Just as violence towards women is hugely under-reported, violence inflicted on men by women is also an often untold story. Men also sometimes feel as if they can’t talk about it when it happens and they can feel helpless to do anything because it might not be believed. However, an increasing number of New Zealand males some represented by an increasingly vocal network of men’s groups, are recognising this issue within their lives. The Domestic Violence Act 1995 gives men the same protection that it does women.
Men, too, are able to obtain a Protection Order against a violent partner, whether the partner is male or female. Abuse within any relationship is often controlling. It may cause physical, sexual or psychological damage or cause victims to live in continual fear.
What is violence?
Physical and sexual violence are the most obvious forms of assault. Pushing, biting, hitting, punching and using a weapon are all forms of violence. Forcing someone to participate in sex is violence. Threats are a form of violence. Other forms of violence include:
- unsafe driving;
- destroying possessions;
- insulting or humiliating in public;
- making victims think they are crazy or stupid;
- controlling the money;
- isolation from friends or family;
- hurting children or pets;
- treating them like a servant;
- threatening murder or suicide;
- drugging them;
- threatening to betray confidences in front of employers or family;
- creating a sense of impending punishment.
Victims of family violence often say these are the most insidious forms of violence and abuse because they are difficult to explain and are often regarded as “ordinary relationship problems”. If you have been in a violent relationship you might have some of the following feelings:
- afraid to tell anyone, depressed or humiliated;
- afraid you have failed as a lover;
- furious that they could do or say what they did;
- confused because sometimes they are loving and kind;
- guilty about leaving them or scared of coping alone;
- frustrated and sad because you tried everything;
- afraid of continued violence if you leave;
- panicked that you might lose your identity outside of the relationship;
- worried about your financial security;
- made to believe that you deserved it.
It might be helpful to look at some of the ways you’ve coped until now:
- you have been careful about what you say, when you say things and how you say them; · you have tried to talk to her about her stress, drug use or moods;
- you have given up doing anything likely to upset her;
- you adapt your behaviour to what she says she wants;
- you tried to make agreements or set boundaries.
Men should never think their partner’s violence is their fault. Just as men make a choice to be violent against their partners, and maybe the children in the relationship, so do women. She chooses whether she will slap a man’s face because he said something she didn’t like. She chooses whether she will lash out and scream at the family because she is feeling unwell. If men’s violence against women is unacceptable and without excuse, shouldn’t women’s be?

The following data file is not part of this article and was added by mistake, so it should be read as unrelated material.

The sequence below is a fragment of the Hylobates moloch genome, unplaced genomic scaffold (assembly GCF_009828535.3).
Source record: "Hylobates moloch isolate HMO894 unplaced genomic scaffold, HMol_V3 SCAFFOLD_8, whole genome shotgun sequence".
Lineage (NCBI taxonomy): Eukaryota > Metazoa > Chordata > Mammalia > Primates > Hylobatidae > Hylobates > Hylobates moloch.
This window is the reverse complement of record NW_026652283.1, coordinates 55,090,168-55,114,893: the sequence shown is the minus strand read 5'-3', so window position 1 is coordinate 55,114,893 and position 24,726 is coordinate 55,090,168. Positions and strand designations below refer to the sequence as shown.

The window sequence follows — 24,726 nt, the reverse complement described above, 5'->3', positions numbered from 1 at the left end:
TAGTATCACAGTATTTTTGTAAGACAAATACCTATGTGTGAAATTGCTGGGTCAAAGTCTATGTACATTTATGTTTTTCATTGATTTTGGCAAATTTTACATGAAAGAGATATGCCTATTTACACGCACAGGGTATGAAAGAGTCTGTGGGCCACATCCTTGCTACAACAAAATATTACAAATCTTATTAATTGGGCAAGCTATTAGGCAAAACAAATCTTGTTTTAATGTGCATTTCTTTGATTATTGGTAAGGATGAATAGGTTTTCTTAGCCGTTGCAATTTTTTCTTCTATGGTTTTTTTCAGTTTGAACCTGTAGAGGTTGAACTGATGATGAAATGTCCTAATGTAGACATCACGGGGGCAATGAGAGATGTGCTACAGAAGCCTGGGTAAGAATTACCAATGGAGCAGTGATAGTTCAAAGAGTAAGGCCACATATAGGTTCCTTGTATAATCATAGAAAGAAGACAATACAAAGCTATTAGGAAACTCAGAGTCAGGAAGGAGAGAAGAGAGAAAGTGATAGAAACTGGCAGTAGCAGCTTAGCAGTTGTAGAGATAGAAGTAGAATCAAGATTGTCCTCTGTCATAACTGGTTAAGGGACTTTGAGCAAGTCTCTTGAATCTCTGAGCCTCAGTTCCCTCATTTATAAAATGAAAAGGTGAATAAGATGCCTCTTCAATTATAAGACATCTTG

All violence has damaging consequences. A man’s belief in his worth and his sense of having rights and choices becomes eroded by constant abuse. There are many common beliefs about why women choose to be violent: “she had a sad or traumatic childhood”, “she drinks or uses drugs”, “she has trouble expressing her feelings”, “she is oppressed as a woman”, “she can’t control her anger”, “something about you drives her to violence”. These are excuses.
We all experience stress, trauma, anger and fear, but a violent woman chooses to use violence to control and get her own way – just as a violent man does. “I never believed she’d abuse me.” Many men don’t realise that a woman’s violent behaviour to them is domestic violence. They might not have believed until recently that women’s behaviour, such as described above, could be called violent. If a man feels scared and unsafe in his partner’s presence something is wrong.
He is the best judge of how safe he is. Some men simply don’t want to admit that they are afraid of their partner – somehow it doesn’t seem “manly” for a Kiwi bloke to admit that he lives with someone who is violent to him. Police officers acknowledge that men probably don’t report violence when they otherwise could. Victims should never think their partner’s violence is their fault.
How to help
People can help by:
- supporting the right of all couples to live safely;
- becoming informed about violence within relationships;
- passing comment if you witness behaviour you believe is abusive or violent;
- listening to, believing, and supporting a man who confides in you;
- ask “how can I help?” or “what can you do to make yourself safer?”